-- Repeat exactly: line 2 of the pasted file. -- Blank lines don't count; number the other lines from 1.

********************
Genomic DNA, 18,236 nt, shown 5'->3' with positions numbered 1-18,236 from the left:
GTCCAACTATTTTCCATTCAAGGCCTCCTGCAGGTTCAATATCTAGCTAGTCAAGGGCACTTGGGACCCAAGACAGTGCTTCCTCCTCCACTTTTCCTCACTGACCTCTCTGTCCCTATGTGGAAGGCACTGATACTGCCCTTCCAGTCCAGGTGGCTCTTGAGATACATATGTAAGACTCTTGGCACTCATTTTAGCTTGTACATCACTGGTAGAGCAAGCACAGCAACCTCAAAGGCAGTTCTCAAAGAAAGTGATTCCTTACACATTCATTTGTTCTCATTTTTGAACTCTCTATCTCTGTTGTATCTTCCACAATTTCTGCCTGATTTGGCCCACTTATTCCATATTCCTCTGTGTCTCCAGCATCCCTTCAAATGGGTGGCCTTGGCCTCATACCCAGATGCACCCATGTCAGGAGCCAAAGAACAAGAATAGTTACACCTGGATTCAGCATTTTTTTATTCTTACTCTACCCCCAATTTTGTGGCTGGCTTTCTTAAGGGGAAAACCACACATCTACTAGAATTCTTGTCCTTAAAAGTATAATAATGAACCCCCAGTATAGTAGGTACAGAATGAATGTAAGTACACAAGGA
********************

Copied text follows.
GTCCAACTATTTTCCATTCAAGGCCTCCTGCAGGTTCAATATCTAGCTAGTCAAGGGCACTTGGGACCCAAGACAGTGCTTCCTCCTCCACTTTTCCTCACTGACCTCTCTGTCCCTATGTGGAAGGCACTGATACTGCCCTTCCAGTCCAGGTGGCTCTTGAGATACATATGTAAGACTCTTGGCACTCATTTTAGCTTGTACATCACTGGTAGAGCAAGCACAGCAACCTCAAAGGCAGTTCTCAAAGAAAGTGATTCCTTACACATTCATTTGTTCTCATTTTTGAACTCTCTATCTCTGTTGTATCTTCCACAATTTCTGCCTGATTTGGCCCACTTATTCCATATTCCTCTGTGTCTCCAGCATCCCTTCAAATGGGTGGCCTTGGCCTCATACCCAGATGCACCCATGTCAGGAGCCAAAGAACAAGAATAGTTACACCTGGATTCAGCATTTTTTTATTCTTACTCTACCCCCAATTTTGTGGCTGGCTTTCTTAAGGGGAAAACCACACATCTACTAGAATTCTTGTCCTTAAAAGTATAATAATGAACCCCCAGTATAGTAGGTACAGAATGAATGTAAGTACACAAGGA